There are some things that make for great reality television fodder.
Gossiping housewives, taut and tanned partying twenty-somethings and a sassy, 7-year-old aspiring beauty queen hopped up on a sugary concoction called "go-go juice" are a few of the mindless reality plots that come to mind.
But there are some things that shouldn't be documented.
Watching a family grieve and pick up the pieces after a devastating loss is at the top of the list.
That’s what makes “The Houstons: On Our Own,” which premiered Wednesday on Lifetime, such an uncomfortable intrusive watch.
Reality series centered on celebrities and their interpersonal relationships are always a fun snapshot behind the excess of fame and fortune. They offer viewers a chance to live vicariously through the lens of their favorite star and see how underneath it all they are just like us.
It was fun when it was the eccentricities of the Osbornes, the oversharing cringe-worthiness of Gene Simmons’ clan or the bickering of Brandy and Ray J. Being a fly on the wall in these worlds is the sort of escapist television that is inviting to pass the time. And it's an added bonus to see the juicy drama of celebrity -- VH1 has built entire programming blocks around it.
But here, it just doesn’t feel right watching a family whose central character died so tragically, while the death – and the salacious details surrounding it – is still so fresh in our minds.
When Whitney Houston died of a combination of heart trouble and cocaine ingestion barely 24 hours before the Grammy telecast in February, the shock was widespread. But so was the intrigue.
Tracing the latter half of the pop titan’s life had become sport for supermarket gossip rags as she struggled with substance abuse. The headlines (and constant speculation) came fast and furious when her life came to an end in her hotel room at the Beverly Hilton hours before mentor Clive Davis' annual Pre-Grammy Gala.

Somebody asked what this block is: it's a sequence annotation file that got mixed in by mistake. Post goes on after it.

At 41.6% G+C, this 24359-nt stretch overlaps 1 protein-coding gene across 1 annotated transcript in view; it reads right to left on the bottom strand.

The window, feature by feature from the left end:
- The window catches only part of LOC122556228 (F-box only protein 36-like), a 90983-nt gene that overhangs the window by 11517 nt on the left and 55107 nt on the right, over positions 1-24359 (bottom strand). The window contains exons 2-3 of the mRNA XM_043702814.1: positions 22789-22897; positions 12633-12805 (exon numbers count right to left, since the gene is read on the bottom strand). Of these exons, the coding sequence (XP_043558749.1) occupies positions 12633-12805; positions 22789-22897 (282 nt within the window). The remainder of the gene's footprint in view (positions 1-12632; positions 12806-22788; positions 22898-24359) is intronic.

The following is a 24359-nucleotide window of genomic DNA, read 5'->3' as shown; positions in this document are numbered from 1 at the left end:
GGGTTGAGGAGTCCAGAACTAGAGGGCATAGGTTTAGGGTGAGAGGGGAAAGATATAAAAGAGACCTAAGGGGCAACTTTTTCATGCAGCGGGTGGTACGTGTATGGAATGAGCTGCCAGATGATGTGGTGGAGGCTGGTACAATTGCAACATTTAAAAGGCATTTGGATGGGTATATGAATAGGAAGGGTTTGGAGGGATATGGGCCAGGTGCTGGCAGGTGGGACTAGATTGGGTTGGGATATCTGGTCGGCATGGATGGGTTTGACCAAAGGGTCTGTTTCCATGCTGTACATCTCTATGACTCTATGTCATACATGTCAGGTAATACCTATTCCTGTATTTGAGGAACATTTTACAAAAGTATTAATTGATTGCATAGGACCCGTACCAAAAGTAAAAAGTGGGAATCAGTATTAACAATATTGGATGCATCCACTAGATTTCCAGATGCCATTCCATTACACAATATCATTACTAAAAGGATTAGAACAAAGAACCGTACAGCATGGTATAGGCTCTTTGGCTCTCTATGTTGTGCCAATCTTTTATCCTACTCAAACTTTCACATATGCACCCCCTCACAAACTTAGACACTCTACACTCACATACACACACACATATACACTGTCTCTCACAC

Three months to the day after her untimely death, Lifetime announced it had secured a reality show anchored by her family. Despite the positive spin, how could the network not find themselves high-fiving over the potential ratings gold? It worked for Oprah Winfrey, whose sit-down with the family exactly a month later drew OWN’s largest audience ever.
The 14 episodes center around Whitney’s manager, sister-in-law and closest confidant Pat Houston, Whitney's brother Gary and the couple’s teenage daughter Rayah. Her mother, Cissy Houston, also appears.
But that’s not why viewers likely tuned in to watch the premiere Wednesday night and Lifetime probably knows this.
Clips teasing the show heavily feature Houston’s only child, Bobbi Kristina Brown, who also stars. Though Pat is the main character, Bobbi -- already dealing with intense media scrutiny -- is the driving force. And the reason to tune in -- and people will tune in.
The show picks up three months after Houston’s passing as the family prepares to celebrate Mother’s Day without her. Scenes include going to her grave for the first time.
Three minutes into the first episode Bobbi Kristina is defending her controversial relationship with fiance Nick Gordon. It was reported that Houston took Gordon in and informally adopted him. They both are adamant that no one understands their relationship.